Why Some Churches Choose to Die
Why Some Churches Choose to Die
By Thom Rainer
The conversation surprised me.
I was recently meeting with about a dozen members of a church that was on the precipice of closing. During their perceived “good old days,” the average worship attendance was in the 40s and 50s. Now the church attendance was in the teens. The church was on metaphorical life support.
I shared with them some items of urgency that might give them some glimmer of hope. So I was surprised when one of the members asked me a question that seemed to come from nowhere: “Will we have to sing from screens instead of hymnals?” she asked with a tinge of anger.
I never responded directly to the question. It was too late. The few members were of one mind about an issue so peripheral I had never anticipated it. I left saddened.
The church had chosen to die.
The Need and the Passion
It is my life and ministry passion to help churches, particularly struggling churches, to revitalize. One of the greatest needs of churches today is to choose to live and to thrive.
Unfortunately, many congregations are choosing to die. For certain, they are not calling a business meeting and making a motion to die. Their choices are more subtle and, often, more incremental. But the end result is the same.
Churches are choosing to die.
Five Deadly Choices
So what are churches doing specifically that leads to their demise? Here are five of the more common choices.
- They refuse to face reality. I was in a dying church recently. The congregational average attendance was 425 seven years ago. Today it is 185. I could find no one in the church who thought the trends were bad. They were in a state of delusion and denial.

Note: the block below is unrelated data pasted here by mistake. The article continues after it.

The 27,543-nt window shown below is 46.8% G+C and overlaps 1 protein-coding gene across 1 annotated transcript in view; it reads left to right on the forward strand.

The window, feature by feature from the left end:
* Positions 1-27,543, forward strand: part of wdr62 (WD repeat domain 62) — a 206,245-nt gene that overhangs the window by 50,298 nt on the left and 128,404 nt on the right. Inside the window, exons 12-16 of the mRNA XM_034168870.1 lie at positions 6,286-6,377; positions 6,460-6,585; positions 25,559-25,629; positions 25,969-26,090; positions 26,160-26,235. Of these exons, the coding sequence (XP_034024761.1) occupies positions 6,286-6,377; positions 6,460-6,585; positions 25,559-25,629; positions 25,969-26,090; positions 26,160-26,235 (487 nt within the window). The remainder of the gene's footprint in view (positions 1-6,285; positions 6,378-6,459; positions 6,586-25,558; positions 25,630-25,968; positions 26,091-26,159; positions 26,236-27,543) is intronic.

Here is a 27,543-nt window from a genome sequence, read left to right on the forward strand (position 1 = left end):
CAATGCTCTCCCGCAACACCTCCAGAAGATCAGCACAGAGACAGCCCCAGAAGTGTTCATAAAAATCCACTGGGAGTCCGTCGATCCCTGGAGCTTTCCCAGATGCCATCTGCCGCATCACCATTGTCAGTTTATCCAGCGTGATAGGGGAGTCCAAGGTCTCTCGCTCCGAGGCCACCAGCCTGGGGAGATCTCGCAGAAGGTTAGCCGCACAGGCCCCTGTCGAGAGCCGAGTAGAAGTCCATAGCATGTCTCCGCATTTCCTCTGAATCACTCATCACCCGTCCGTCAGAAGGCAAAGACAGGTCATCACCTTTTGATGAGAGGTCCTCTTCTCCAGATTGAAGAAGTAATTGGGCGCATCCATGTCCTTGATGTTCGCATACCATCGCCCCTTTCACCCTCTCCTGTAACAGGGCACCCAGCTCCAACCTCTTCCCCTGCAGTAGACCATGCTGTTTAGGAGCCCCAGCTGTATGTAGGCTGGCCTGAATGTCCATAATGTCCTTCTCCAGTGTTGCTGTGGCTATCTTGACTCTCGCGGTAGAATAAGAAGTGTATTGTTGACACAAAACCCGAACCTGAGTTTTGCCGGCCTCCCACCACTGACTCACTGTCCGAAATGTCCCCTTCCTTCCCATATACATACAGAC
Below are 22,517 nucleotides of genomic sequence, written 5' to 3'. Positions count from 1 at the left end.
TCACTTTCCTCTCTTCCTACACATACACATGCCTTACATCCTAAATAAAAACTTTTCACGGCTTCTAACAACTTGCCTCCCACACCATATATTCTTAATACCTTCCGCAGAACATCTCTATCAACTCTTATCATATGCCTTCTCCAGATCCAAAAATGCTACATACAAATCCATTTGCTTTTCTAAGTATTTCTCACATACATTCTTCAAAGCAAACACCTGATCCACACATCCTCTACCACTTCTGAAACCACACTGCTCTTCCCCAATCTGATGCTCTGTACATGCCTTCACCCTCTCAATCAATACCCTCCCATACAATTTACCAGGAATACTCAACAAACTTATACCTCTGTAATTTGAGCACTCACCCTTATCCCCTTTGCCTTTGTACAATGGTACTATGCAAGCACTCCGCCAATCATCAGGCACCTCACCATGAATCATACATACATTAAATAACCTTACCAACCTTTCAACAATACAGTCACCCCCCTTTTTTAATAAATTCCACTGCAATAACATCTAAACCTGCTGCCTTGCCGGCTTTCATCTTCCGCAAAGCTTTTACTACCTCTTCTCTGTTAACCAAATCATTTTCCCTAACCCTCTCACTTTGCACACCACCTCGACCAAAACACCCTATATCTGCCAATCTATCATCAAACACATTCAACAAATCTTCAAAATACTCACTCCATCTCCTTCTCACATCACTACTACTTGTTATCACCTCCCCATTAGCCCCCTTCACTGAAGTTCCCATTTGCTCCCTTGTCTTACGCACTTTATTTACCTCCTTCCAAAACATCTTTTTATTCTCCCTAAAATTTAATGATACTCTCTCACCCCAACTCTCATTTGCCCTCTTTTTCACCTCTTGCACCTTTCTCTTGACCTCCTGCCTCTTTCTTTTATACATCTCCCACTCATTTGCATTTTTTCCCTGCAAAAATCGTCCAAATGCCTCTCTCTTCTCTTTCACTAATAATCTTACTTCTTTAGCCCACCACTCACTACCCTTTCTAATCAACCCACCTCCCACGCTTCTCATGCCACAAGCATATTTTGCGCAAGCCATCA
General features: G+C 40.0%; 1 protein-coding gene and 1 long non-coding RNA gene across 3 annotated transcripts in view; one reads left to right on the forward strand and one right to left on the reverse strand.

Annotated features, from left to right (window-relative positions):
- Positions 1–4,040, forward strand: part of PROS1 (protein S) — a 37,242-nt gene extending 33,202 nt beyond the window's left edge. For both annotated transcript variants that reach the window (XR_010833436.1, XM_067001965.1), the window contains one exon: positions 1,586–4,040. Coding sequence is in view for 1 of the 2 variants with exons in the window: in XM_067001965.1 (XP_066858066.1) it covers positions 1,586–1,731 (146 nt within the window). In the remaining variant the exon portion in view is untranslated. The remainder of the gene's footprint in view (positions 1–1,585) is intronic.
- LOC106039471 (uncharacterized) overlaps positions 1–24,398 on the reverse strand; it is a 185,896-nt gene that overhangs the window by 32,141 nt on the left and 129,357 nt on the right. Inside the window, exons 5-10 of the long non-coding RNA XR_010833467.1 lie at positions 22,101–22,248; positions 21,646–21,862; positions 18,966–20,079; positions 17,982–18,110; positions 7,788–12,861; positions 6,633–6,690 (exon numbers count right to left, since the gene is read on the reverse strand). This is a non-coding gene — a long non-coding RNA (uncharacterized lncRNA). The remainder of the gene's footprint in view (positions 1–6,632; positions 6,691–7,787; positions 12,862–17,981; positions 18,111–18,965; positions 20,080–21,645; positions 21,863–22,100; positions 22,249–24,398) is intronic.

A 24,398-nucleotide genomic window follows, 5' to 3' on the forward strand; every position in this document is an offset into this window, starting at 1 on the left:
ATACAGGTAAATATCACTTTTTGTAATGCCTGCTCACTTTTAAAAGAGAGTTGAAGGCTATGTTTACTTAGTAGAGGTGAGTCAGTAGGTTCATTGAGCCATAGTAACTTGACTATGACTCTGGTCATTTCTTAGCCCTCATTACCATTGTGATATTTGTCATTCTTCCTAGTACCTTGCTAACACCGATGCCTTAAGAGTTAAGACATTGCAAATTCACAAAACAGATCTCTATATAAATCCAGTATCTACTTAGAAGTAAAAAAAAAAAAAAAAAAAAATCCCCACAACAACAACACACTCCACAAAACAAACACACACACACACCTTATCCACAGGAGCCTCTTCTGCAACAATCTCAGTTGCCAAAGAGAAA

- They are more concerned about greater comfort than the Great Commission.Church membership has become self-serving. The church is more like a country club than the body of Christ. People are “paying dues” to get what they want in the church. It’s all about their preferences and desires.
- They are unwilling to accept responsibility. It’s the fault of culture. All the new churches in town are to blame. If someone wants to come to our church, they know where we are. People just don’t want to come to church anymore. Excuses and more excuses. I have never been in a community that is nearly fully churched. There are many people to reach. Excuses preclude obedience.
- They are too busy fighting and criticizing. If we could take the energy of church critics and antagonists into reaching people with the gospel, our churches would become evangelistic forces. Unfortunately in many churches, members expend most of their energies criticizing leadership and others, and fighting over trivial issues.
- They are confusing non-negotiables with negotiables. Almost ten years ago, a couple of men who live near me asked to visit with me in my home. They wanted me to consider visiting their church. One of the men told me their church was one of the few in the area defending the faith. I asked him what he meant by that. He explained that the faith was one particular Bible translation and traditional hymns. I wasn’t sure what happened to the bodily resurrection and substitutionary atonement. The church died within seven years.
Choosing to Live Rather Than Die
Most churches have choices to live or die. We use the word “revitalize” because it means to live again. I hope you will join me in this passion to see unhealthy churches become healthy, to see churches choose to live.
As one way of being a part of this movement of revitalization, I have teamed up with Revitalized Churches in Florida to offer the best resources we can to help in this cause. They are once again offering the resource that has helped hundreds of churches move toward revitalization.
Those churches have chosen to live.
Such is my prayer for your church.
This article was originally published at ThomRainer.com on November 4, 2015. Thom S. Rainer serves as president and CEO of LifeWay Christian Resources. Among his greatest joys are his family: his wife Nellie Jo; three sons, Sam, Art, and Jess; and seven grandchildren. Dr. Rainer can be found on Twitter @ThomRainer and at facebook.com/Thom.S.Rainer.